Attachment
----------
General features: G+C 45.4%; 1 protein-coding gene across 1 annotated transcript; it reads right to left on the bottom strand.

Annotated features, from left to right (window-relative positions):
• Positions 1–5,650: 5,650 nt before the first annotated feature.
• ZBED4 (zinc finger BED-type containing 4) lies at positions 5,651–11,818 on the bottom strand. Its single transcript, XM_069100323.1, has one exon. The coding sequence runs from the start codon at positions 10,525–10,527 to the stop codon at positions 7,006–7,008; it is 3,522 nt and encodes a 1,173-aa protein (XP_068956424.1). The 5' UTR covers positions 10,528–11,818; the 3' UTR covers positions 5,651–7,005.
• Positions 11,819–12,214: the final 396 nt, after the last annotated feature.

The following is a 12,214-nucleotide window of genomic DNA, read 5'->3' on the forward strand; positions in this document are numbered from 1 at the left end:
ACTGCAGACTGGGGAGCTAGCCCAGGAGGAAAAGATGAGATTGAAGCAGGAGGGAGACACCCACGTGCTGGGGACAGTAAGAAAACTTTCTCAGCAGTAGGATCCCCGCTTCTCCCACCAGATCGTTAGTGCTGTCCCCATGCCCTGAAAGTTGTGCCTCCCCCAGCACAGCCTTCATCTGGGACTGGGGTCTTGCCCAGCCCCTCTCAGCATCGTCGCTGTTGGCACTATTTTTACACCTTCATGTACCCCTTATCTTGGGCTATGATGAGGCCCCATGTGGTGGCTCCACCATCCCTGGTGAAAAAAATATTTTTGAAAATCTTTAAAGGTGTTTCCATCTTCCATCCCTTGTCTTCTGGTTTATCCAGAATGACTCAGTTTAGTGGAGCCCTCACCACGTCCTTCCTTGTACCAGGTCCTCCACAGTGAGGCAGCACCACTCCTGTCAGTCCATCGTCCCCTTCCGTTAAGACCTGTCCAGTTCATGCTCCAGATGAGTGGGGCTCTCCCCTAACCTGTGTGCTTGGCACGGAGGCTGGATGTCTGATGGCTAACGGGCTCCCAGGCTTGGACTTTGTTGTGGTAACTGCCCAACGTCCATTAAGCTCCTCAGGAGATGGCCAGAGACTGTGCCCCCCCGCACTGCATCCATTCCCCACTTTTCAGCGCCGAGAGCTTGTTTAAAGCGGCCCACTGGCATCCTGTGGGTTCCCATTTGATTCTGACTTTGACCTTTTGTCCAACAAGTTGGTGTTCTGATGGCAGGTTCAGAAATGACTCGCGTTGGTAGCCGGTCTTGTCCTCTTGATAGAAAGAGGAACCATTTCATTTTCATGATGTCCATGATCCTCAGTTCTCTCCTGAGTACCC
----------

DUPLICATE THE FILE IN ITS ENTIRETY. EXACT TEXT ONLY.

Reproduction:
General features: G+C 45.4%; 1 protein-coding gene across 1 annotated transcript; it reads right to left on the bottom strand.

Annotated features, from left to right (window-relative positions):
• Positions 1–5,650: 5,650 nt before the first annotated feature.
• ZBED4 (zinc finger BED-type containing 4) lies at positions 5,651–11,818 on the bottom strand. Its single transcript, XM_069100323.1, has one exon. The coding sequence runs from the start codon at positions 10,525–10,527 to the stop codon at positions 7,006–7,008; it is 3,522 nt and encodes a 1,173-aa protein (XP_068956424.1). The 5' UTR covers positions 10,528–11,818; the 3' UTR covers positions 5,651–7,005.
• Positions 11,819–12,214: the final 396 nt, after the last annotated feature.

The following is a 12,214-nucleotide window of genomic DNA, read 5'->3' on the forward strand; positions in this document are numbered from 1 at the left end:
ACTGCAGACTGGGGAGCTAGCCCAGGAGGAAAAGATGAGATTGAAGCAGGAGGGAGACACCCACGTGCTGGGGACAGTAAGAAAACTTTCTCAGCAGTAGGATCCCCGCTTCTCCCACCAGATCGTTAGTGCTGTCCCCATGCCCTGAAAGTTGTGCCTCCCCCAGCACAGCCTTCATCTGGGACTGGGGTCTTGCCCAGCCCCTCTCAGCATCGTCGCTGTTGGCACTATTTTTACACCTTCATGTACCCCTTATCTTGGGCTATGATGAGGCCCCATGTGGTGGCTCCACCATCCCTGGTGAAAAAAATATTTTTGAAAATCTTTAAAGGTGTTTCCATCTTCCATCCCTTGTCTTCTGGTTTATCCAGAATGACTCAGTTTAGTGGAGCCCTCACCACGTCCTTCCTTGTACCAGGTCCTCCACAGTGAGGCAGCACCACTCCTGTCAGTCCATCGTCCCCTTCCGTTAAGACCTGTCCAGTTCATGCTCCAGATGAGTGGGGCTCTCCCCTAACCTGTGTGCTTGGCACGGAGGCTGGATGTCTGATGGCTAACGGGCTCCCAGGCTTGGACTTTGTTGTGGTAACTGCCCAACGTCCATTAAGCTCCTCAGGAGATGGCCAGAGACTGTGCCCCCCCGCACTGCATCCATTCCCCACTTTTCAGCGCCGAGAGCTTGTTTAAAGCGGCCCACTGGCATCCTGTGGGTTCCCATTTGATTCTGACTTTGACCTTTTGTCCAACAAGTTGGTGTTCTGATGGCAGGTTCAGAAATGACTCGCGTTGGTAGCCGGTCTTGTCCTCTTGATAGAAAGAGGAACCATTTCATTTTCATGATGTCCATGATCCTCAGTTCTCTCCTGAGTACCC